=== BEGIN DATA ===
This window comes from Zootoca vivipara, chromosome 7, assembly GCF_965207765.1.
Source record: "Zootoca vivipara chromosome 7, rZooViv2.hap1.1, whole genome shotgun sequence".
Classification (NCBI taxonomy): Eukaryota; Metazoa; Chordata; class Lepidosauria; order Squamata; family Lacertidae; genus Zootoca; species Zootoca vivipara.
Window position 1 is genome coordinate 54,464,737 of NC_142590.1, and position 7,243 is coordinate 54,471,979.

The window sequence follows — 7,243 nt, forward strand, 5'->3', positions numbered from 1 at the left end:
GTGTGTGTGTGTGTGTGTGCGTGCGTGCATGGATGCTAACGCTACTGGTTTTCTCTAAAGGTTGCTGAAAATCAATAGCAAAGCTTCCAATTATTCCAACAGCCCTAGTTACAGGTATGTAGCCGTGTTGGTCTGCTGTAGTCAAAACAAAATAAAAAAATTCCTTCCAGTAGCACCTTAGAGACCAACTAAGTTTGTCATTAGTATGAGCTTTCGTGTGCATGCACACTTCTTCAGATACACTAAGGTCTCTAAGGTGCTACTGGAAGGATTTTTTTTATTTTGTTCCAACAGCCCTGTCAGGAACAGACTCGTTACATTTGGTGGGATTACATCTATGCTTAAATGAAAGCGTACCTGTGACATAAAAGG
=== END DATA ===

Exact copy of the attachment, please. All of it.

This window comes from Zootoca vivipara, chromosome 7, assembly GCF_965207765.1.
Source record: "Zootoca vivipara chromosome 7, rZooViv2.hap1.1, whole genome shotgun sequence".
Classification (NCBI taxonomy): Eukaryota; Metazoa; Chordata; class Lepidosauria; order Squamata; family Lacertidae; genus Zootoca; species Zootoca vivipara.
Window position 1 is genome coordinate 54,464,737 of NC_142590.1, and position 7,243 is coordinate 54,471,979.

The window sequence follows — 7,243 nt, forward strand, 5'->3', positions numbered from 1 at the left end:
GTGTGTGTGTGTGTGTGTGCGTGCGTGCATGGATGCTAACGCTACTGGTTTTCTCTAAAGGTTGCTGAAAATCAATAGCAAAGCTTCCAATTATTCCAACAGCCCTAGTTACAGGTATGTAGCCGTGTTGGTCTGCTGTAGTCAAAACAAAATAAAAAAATTCCTTCCAGTAGCACCTTAGAGACCAACTAAGTTTGTCATTAGTATGAGCTTTCGTGTGCATGCACACTTCTTCAGATACACTAAGGTCTCTAAGGTGCTACTGGAAGGATTTTTTTTATTTTGTTCCAACAGCCCTGTCAGGAACAGACTCGTTACATTTGGTGGGATTACATCTATGCTTAAATGAAAGCGTACCTGTGACATAAAAGG